Guarding Purpose With a Giant Wall of Light Bulbs
July 9, 2021 |
October 4, 2019
Your company has and embodies a culture, whether or not you’re intentionally investing in it. It could be a culture that requires team members to come in early, leave late, sacrifice taking lunch, and value productivity at any cost. This IS a culture, but it’s not one worth celebrating. That was an extreme example, but some of those things may sound eerily familiar.
Too often, companies that start off small and culture-driven start making sacrifices in the name of “growth” as they start scaling upward in influence and size. These sacrifices may yield, at the moment, increases in workflow, but the damage they cause to your culture can be devastating, and in some cases, irreversible. Building a company culture worth celebrating will yield the most efficiency out of your team members and make you a company people never want to leave.
Before diving into the biology of a culture worth celebrating, it’s important to understand that incredible culture and hard work are not opposite ends of a spectrum. In fact, the kind of culture you should be striving for actually inspires the best work out of your team members.
Even in a culture worth celebrating, sometimes staying late or arriving early to wrap up loose ends is inevitable. However, what drives your team members to take on these challenges changes. This could happen because the culture your company celebrates is one of leadership and integrity and therefore your team member has elected to stay by their own volition because they feel a sense of pride driving their work. On the other hand, the culture your company celebrates could be the one that inspires a sense of fear that they’ll receive reprimands if they fail. Although the outcome is the same for the business, the reason behind why the outcome was achieved was completely different.
To begin to understand how what you celebrate defines your culture, let’s look at an anecdote found in Steve Curtin’s book “Delight Your Customers.” This story is about a new hire at a local grocer. In this story, the team member is trained with the expectation that he is to value the experience of his guests above all else. Over the first couple of weeks, he does his best to serve his guests intentionally and takes time to make sure they are well served. However, when receiving feedback about his performance, his supervisor only comments about how the new hire does not spend enough time fetching loose shopping carts from the parking lot. After a couple of experiences receiving this feedback, the now-settled team member begins to sacrifice guest experience to maintain a parking lot that is clear of all carts. Unintentionally, by celebrating the job function of “cart retrieval” over the core value of guest experience, the supervisor has created a company culture that doesn’t value their guests as highly as the corporate training program would suggest.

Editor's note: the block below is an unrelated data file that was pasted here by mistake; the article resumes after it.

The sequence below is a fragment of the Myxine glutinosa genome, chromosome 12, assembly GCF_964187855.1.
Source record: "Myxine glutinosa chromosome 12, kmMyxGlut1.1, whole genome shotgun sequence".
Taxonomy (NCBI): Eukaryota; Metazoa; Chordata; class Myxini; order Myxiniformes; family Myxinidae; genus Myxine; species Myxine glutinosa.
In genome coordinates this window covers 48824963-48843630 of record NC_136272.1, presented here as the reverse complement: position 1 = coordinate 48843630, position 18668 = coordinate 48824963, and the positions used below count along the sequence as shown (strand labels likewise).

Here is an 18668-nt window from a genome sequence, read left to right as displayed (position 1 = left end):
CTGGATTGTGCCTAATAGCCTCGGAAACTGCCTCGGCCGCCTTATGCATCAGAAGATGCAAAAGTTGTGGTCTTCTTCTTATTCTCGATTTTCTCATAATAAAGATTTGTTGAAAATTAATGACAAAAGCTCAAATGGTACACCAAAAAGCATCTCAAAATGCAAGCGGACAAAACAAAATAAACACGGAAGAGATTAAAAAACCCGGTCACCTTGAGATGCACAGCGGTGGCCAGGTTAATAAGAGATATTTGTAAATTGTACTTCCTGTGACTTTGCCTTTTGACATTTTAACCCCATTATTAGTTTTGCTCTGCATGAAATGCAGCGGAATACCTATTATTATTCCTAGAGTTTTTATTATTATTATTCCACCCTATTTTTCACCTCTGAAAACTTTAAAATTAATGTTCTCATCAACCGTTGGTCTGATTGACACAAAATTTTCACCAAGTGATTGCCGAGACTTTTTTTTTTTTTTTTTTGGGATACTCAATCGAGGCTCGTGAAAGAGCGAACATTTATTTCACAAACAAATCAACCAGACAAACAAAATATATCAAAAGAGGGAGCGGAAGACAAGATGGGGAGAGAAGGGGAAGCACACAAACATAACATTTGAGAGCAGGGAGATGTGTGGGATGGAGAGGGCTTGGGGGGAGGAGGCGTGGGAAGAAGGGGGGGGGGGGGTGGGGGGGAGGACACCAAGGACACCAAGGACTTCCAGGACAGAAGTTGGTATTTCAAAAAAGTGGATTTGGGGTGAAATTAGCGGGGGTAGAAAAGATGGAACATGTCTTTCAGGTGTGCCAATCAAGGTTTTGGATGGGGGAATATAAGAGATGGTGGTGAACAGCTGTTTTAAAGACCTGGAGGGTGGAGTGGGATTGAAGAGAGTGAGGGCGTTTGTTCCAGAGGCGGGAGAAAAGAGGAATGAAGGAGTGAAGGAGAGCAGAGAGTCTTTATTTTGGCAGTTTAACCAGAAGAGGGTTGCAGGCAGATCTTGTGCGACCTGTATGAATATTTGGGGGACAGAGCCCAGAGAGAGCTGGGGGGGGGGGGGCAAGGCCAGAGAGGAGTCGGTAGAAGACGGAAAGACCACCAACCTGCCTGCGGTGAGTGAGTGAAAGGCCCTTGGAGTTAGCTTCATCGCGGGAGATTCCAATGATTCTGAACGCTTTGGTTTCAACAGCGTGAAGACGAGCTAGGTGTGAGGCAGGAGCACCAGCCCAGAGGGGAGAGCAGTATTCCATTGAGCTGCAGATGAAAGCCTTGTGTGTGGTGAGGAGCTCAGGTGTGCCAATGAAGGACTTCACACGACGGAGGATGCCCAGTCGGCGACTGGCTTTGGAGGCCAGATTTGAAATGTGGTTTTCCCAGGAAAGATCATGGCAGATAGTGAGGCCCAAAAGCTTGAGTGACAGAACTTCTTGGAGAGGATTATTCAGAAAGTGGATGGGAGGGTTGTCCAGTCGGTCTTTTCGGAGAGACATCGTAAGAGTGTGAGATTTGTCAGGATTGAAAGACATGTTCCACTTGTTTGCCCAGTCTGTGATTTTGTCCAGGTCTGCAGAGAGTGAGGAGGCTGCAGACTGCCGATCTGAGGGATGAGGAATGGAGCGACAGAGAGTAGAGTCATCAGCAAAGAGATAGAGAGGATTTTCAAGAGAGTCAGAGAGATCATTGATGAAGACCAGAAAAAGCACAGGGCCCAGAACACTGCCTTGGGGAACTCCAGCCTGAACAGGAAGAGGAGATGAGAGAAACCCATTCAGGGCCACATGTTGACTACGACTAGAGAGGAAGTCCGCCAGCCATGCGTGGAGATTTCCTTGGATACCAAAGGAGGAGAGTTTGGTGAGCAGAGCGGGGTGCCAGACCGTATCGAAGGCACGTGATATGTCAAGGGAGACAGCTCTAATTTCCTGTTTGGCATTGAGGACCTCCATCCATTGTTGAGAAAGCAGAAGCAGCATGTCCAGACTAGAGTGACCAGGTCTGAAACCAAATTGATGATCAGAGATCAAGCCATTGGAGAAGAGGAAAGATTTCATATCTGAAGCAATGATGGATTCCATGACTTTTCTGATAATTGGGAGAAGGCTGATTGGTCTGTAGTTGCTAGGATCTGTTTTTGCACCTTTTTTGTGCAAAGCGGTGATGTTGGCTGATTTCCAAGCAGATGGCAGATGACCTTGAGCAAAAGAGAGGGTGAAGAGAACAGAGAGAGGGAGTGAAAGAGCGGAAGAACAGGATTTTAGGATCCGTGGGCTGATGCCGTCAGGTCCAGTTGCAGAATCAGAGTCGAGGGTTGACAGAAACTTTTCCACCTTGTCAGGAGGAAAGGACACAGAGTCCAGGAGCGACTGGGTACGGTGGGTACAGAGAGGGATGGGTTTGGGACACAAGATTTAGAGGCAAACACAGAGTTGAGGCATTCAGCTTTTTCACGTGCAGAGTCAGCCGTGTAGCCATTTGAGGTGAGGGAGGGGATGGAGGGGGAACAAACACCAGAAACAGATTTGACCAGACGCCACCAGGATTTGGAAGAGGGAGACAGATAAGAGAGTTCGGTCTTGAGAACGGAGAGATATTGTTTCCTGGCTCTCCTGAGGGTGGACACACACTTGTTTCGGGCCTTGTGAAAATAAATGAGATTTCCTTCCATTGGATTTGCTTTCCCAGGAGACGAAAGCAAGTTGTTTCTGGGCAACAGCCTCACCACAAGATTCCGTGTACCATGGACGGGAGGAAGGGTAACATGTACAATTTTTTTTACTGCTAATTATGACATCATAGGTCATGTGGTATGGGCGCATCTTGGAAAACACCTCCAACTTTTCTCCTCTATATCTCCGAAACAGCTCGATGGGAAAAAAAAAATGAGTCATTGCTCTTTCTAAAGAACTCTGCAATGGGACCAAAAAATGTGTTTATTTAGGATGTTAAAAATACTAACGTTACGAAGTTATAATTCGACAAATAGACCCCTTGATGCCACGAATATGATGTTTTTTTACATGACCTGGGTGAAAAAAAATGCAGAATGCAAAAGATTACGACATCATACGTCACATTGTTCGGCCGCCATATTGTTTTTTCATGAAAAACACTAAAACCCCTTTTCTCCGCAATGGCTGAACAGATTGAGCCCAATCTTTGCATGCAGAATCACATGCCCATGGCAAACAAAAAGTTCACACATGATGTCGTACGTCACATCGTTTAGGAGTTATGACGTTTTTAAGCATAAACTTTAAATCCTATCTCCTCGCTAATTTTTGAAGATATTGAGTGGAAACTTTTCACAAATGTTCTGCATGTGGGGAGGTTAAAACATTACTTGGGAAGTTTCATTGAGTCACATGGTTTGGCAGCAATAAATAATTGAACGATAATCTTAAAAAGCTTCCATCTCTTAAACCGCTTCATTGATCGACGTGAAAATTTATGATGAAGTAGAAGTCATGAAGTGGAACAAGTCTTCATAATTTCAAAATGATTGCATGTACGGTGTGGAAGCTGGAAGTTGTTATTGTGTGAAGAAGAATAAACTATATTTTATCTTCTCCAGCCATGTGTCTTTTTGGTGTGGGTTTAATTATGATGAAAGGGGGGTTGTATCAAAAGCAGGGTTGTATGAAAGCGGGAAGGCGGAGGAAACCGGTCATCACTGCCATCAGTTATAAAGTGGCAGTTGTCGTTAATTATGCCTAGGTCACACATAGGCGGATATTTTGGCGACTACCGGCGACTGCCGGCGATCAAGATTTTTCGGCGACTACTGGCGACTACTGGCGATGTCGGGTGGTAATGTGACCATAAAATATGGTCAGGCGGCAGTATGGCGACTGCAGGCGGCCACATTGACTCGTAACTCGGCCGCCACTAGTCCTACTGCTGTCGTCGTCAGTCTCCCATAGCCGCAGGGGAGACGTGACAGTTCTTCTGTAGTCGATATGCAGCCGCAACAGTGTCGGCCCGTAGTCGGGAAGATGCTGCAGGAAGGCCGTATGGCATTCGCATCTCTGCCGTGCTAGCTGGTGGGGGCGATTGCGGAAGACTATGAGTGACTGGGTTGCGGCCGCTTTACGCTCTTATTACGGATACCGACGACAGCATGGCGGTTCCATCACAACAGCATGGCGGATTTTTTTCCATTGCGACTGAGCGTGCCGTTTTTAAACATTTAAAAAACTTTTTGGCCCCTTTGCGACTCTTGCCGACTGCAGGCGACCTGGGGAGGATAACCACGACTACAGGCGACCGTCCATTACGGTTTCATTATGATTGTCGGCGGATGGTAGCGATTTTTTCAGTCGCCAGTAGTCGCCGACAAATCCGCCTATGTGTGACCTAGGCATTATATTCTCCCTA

This story does not suggest that the specific job functions you execute every day are not essential to your business. In fact, it’s the relationship between your core values and your job function that defines your company’s culture. In other words, when you view your job through the lens of what your company values, it creates the culture that your team members and clients experience (good or bad).
Looking back to the story about our grocery team member, the supervisor overlooked an opportunity not only to celebrate his new hire’s servant spirit but also to frame his feedback through the lens of their core value; guest experience. Imagine if the supervisor had reminded the team member that the number of carts in the parking lot could inhibit safety for guests who are both attempting to park and guests who are taking their groceries to their cars, which directly affects the guest experience. This reframing of the original feedback helps the new hire visualize his job function through the lens of how it affects his guests rather than it becoming a cart collection game.
By looking at situations through the lens of what your business values, you can elevate the level of critical thinking individuals can achieve and define a balance between all job functions. By equipping each team member with these tools, it gives the supervisor the freedom to address more pressing issues rather than focus on micromanagement.
Take your core values off the wall and start celebrating them at every opportunity. My favorite way to celebrate values is by spending time during meetings giving shoutouts to my peers about demonstrations of their values in action. This positive reinforcement keeps what’s truly important at the forefront of our minds and brings those words we see on paper to life. Once all forms of praise and feedback are being viewed through the lens of these values, the culture of your dreams will form right before your eyes.